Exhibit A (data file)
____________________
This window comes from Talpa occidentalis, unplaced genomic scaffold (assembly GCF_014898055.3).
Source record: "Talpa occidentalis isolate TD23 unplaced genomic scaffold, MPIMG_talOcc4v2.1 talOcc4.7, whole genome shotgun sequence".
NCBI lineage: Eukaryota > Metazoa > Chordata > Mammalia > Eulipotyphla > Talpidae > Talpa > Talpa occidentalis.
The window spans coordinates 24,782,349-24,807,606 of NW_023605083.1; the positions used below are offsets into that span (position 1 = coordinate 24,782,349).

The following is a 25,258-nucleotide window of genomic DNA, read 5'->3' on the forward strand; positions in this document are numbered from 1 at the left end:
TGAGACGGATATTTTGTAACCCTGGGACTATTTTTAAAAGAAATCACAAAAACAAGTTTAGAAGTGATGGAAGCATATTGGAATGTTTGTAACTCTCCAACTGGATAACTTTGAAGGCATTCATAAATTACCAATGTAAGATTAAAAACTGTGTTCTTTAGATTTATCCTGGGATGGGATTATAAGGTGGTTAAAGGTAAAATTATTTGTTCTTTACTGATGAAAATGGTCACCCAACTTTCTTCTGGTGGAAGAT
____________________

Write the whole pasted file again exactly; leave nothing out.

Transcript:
This window comes from Talpa occidentalis, unplaced genomic scaffold (assembly GCF_014898055.3).
Source record: "Talpa occidentalis isolate TD23 unplaced genomic scaffold, MPIMG_talOcc4v2.1 talOcc4.7, whole genome shotgun sequence".
NCBI lineage: Eukaryota > Metazoa > Chordata > Mammalia > Eulipotyphla > Talpidae > Talpa > Talpa occidentalis.
The window spans coordinates 24,782,349-24,807,606 of NW_023605083.1; the positions used below are offsets into that span (position 1 = coordinate 24,782,349).

The following is a 25,258-nucleotide window of genomic DNA, read 5'->3' on the forward strand; positions in this document are numbered from 1 at the left end:
TGAGACGGATATTTTGTAACCCTGGGACTATTTTTAAAAGAAATCACAAAAACAAGTTTAGAAGTGATGGAAGCATATTGGAATGTTTGTAACTCTCCAACTGGATAACTTTGAAGGCATTCATAAATTACCAATGTAAGATTAAAAACTGTGTTCTTTAGATTTATCCTGGGATGGGATTATAAGGTGGTTAAAGGTAAAATTATTTGTTCTTTACTGATGAAAATGGTCACCCAACTTTCTTCTGGTGGAAGAT